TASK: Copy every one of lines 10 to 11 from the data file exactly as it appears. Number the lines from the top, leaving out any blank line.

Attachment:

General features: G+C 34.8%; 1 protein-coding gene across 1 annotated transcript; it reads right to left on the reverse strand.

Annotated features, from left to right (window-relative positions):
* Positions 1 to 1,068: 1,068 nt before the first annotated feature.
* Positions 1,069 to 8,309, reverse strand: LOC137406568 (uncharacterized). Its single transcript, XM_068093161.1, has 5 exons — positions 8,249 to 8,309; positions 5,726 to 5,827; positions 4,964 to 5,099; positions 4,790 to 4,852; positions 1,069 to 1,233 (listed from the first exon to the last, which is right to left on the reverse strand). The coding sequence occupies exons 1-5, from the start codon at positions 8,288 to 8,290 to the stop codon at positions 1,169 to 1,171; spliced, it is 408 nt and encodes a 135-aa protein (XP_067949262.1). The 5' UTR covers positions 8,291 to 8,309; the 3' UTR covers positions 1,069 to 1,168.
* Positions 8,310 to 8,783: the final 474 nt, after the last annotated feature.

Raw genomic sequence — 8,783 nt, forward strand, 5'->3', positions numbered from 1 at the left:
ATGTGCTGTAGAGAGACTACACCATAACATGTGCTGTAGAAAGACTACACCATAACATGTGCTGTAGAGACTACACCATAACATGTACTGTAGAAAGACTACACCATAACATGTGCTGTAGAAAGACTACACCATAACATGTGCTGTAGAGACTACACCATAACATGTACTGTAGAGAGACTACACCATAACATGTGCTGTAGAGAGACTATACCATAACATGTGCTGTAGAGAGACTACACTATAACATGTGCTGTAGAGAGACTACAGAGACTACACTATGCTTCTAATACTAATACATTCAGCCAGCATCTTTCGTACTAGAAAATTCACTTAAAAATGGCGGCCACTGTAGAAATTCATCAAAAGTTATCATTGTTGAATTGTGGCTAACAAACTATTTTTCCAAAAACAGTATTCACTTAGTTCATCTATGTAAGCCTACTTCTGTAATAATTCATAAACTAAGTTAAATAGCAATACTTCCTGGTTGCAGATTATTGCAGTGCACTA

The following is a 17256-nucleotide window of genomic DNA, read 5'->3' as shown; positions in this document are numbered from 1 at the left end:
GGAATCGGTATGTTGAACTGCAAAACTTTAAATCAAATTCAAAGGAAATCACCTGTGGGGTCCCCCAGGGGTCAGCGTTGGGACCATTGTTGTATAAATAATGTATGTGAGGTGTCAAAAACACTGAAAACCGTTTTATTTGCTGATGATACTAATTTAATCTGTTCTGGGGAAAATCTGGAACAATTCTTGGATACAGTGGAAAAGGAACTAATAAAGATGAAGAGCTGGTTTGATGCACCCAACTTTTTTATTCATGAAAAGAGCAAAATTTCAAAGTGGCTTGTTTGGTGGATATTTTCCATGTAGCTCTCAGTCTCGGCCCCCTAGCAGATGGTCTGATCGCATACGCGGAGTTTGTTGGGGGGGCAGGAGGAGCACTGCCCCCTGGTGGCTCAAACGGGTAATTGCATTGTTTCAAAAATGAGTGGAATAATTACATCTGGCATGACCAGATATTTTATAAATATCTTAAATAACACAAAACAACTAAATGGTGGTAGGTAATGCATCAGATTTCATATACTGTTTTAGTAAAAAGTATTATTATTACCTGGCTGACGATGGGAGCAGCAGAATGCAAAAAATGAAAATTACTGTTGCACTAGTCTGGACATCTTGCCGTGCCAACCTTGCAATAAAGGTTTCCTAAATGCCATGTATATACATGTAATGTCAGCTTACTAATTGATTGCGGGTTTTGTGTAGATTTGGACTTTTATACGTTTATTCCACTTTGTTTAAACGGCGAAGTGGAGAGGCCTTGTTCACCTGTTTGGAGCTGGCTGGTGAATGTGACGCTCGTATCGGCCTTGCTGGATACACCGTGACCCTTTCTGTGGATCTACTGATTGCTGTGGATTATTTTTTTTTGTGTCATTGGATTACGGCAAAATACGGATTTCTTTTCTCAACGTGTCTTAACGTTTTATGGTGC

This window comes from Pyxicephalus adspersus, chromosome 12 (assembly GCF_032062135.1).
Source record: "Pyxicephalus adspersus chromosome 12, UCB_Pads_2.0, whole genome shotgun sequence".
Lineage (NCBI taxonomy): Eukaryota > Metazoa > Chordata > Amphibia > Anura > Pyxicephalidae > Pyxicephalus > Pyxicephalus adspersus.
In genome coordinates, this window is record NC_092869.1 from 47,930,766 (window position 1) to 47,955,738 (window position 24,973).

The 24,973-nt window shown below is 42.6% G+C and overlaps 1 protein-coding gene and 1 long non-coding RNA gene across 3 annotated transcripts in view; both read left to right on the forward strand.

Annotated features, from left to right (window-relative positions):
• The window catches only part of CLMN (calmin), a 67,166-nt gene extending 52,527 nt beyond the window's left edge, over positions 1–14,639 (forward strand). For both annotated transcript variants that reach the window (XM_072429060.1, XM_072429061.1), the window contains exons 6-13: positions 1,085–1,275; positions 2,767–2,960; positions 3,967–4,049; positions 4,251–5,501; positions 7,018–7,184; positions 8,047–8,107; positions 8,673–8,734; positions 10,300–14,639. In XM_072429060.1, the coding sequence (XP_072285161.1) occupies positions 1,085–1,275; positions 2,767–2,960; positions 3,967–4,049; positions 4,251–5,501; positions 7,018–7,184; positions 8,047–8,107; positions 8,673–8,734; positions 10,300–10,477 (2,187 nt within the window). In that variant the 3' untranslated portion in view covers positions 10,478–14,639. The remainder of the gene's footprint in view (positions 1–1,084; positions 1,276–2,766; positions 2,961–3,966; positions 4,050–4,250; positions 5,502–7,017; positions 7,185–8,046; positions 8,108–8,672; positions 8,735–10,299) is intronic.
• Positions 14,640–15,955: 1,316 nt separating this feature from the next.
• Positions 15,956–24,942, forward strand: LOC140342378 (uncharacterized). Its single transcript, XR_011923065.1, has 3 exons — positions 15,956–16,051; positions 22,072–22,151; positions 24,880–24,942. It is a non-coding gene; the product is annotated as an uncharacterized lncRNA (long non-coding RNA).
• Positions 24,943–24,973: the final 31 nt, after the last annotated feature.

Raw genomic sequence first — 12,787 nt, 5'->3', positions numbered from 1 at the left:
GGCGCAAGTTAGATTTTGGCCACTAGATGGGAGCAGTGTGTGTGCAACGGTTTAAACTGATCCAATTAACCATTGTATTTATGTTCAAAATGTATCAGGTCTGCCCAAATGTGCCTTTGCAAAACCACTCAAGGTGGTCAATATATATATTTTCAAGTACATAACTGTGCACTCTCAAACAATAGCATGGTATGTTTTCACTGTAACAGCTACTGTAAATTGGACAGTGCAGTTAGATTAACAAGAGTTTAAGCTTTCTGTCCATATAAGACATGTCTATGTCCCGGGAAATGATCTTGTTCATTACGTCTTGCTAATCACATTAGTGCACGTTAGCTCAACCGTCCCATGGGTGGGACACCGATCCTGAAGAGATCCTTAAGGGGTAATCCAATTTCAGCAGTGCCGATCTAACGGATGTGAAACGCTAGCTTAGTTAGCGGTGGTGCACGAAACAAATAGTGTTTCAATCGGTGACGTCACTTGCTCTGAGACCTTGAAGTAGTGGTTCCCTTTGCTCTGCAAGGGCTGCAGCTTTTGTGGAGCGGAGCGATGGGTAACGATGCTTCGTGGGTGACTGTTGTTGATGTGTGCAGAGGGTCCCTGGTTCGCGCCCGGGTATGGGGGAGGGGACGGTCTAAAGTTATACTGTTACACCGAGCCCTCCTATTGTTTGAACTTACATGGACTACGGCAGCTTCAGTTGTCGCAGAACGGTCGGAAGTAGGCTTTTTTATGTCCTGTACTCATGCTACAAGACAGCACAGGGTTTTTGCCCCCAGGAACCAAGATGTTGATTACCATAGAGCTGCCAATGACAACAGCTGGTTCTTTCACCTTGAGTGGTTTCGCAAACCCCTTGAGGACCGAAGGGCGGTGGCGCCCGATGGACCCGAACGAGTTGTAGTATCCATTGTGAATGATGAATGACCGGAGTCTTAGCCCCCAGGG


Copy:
This window comes from Pyxicephalus adspersus, chromosome 12 (assembly GCF_032062135.1).
Source record: "Pyxicephalus adspersus chromosome 12, UCB_Pads_2.0, whole genome shotgun sequence".